Summary of Abstract Submission

Abstract Submission No. IO50-03-0047PresentationPoster


Robin R.S.*1, Purvaja Ramachandran1, Yogeshwari S1, Marimuthu N1, Hariharan G1, Debasis Tudu1, Semanti Paul 1, Ramesh R*1

1 National Centre for Sustainable Coastal Management, MoEF&CC, India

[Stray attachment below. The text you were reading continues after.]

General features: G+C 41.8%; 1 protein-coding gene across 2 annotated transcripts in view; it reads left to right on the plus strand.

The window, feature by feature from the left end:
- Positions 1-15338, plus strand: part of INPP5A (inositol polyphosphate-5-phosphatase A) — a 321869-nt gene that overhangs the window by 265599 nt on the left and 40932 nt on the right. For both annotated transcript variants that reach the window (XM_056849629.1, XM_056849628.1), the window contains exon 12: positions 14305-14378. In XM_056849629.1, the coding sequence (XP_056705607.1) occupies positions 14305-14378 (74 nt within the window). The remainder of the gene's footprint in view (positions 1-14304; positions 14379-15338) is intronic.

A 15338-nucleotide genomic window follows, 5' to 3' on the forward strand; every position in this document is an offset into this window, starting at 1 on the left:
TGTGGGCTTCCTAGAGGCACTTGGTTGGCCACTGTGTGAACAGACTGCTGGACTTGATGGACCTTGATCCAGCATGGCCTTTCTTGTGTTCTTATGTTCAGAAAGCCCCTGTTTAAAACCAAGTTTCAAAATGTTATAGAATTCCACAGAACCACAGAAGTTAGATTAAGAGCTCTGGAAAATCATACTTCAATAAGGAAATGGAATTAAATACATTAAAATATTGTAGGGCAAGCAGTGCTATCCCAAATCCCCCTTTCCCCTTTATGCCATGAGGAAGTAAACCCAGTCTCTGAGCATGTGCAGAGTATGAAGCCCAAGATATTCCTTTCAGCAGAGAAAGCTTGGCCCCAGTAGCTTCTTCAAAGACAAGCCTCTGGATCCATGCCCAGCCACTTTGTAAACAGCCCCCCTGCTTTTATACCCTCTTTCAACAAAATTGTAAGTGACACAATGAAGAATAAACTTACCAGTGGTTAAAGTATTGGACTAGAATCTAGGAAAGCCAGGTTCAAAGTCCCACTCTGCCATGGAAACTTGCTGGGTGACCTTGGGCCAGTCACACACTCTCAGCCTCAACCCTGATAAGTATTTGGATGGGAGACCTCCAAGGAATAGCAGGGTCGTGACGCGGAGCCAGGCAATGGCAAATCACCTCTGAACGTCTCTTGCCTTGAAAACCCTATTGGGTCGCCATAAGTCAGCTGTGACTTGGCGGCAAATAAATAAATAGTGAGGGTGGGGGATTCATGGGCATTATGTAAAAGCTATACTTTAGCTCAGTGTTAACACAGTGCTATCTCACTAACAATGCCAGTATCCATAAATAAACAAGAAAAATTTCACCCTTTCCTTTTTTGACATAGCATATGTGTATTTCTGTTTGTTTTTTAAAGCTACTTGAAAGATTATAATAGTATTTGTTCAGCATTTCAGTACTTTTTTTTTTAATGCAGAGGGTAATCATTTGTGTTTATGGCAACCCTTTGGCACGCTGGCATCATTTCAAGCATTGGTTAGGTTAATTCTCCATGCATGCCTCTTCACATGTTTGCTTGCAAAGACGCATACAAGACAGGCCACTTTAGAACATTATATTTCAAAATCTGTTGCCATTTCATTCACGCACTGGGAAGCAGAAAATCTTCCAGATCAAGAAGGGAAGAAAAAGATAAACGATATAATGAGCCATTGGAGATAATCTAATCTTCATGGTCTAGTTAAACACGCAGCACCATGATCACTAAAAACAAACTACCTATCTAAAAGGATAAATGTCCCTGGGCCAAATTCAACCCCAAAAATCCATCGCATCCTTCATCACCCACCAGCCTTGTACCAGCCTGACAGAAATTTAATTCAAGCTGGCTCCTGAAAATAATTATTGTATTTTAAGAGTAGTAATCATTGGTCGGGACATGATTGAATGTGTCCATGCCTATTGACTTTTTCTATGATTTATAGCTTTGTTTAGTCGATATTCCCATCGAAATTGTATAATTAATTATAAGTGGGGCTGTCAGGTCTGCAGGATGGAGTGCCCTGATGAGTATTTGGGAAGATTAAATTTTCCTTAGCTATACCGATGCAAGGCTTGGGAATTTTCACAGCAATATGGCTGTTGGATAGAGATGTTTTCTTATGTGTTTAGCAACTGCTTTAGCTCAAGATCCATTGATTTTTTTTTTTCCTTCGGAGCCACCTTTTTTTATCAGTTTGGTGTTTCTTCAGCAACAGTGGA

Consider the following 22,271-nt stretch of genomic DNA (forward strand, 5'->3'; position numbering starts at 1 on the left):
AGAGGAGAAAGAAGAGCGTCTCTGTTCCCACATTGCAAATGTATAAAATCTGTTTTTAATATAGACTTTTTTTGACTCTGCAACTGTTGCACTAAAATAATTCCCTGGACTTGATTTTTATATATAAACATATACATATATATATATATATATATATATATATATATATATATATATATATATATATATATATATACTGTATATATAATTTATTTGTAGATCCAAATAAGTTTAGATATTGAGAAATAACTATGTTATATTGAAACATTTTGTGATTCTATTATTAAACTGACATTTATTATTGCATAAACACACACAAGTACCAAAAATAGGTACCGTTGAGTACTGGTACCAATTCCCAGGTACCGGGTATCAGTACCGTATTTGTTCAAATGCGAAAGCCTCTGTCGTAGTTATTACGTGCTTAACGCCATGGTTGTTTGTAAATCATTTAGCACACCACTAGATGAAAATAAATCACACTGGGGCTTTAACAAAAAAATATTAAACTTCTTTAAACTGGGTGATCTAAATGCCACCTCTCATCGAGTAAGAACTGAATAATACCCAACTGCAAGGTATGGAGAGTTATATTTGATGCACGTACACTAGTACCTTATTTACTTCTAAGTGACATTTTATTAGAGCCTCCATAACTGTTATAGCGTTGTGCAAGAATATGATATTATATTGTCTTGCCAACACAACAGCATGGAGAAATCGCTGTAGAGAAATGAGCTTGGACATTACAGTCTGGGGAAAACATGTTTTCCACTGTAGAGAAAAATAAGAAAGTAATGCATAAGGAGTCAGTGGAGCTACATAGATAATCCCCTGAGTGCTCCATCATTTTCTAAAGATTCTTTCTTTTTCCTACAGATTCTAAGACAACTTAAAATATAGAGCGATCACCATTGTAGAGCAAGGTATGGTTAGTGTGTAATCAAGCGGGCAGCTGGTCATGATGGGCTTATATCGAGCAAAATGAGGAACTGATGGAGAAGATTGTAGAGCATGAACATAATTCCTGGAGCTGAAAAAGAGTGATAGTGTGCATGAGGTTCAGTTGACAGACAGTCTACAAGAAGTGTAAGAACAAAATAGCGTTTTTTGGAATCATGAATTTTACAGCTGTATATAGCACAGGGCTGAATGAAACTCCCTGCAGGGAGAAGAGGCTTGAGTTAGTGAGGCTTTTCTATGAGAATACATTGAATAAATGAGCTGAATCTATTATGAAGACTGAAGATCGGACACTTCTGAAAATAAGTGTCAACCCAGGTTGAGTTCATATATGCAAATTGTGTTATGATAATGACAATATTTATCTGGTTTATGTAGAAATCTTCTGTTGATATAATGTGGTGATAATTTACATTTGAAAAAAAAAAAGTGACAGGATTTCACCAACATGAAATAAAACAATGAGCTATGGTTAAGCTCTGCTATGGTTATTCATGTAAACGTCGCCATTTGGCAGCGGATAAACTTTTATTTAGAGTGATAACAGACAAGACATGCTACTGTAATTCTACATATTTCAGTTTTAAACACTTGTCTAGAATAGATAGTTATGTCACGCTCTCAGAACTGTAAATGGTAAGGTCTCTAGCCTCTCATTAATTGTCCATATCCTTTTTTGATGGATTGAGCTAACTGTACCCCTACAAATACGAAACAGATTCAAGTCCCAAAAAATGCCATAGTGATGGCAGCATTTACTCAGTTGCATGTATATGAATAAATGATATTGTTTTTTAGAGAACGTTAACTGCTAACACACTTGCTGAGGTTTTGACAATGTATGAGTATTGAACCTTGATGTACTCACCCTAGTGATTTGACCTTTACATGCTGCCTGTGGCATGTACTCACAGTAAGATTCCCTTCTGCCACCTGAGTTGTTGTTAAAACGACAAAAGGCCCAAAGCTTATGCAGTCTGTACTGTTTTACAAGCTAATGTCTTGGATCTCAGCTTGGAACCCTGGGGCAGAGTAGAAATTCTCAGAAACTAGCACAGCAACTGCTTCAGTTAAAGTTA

Increasing pollutant inputs to coastal waters have been associated with rising human population, changes in land use, coastal developmental activities and the intensification of domestic and industrial waste, and agricultural effluents. The pollution status and its extent on coastal waters can be determined by computing Water Quality Index (WQI) based on assessing water quality parameters (WQP). As a part of the state of coast report along the coast between the West (Goa) and Southeast (Thoothukudi) coast of India (~1100 km), a survey was carried out by undertaking a cruise on CRV Sagar Purvi during January 2015. The highest WQI observed along the Tamil Nadu coast indicates that the quality of water in this region is very good (Grade A: 80-90), whereas the coastal waters along Goa was graded Grade B+ (78-80). The coastal waters of Kerala and Karnataka were observed as Good with Grade B (60-80). Principal component analysis of the data indicated that the components which played a major role included Total Suspended Matter (TSM) and Chlorophyll-a, followed by Inorganic phosphate, Dissolved organic carbon (DOC), Salinity, pH, Nitrite, Dissolved oxygen and Oxygen saturation between this coastal stretch. Bray-Curtis similarity analysis provided a sequence of four groups of coastal sites confirmed by Multidimensional Scaling (MDS) plots. Based on observed score of WQI, significant impacts on the coast was predominantly from river input, industrial and municipal discharges, formation of mud banks that enabled adsorption and desorption characteristics of nutrients and buffering action of sediment under varying environmental conditions.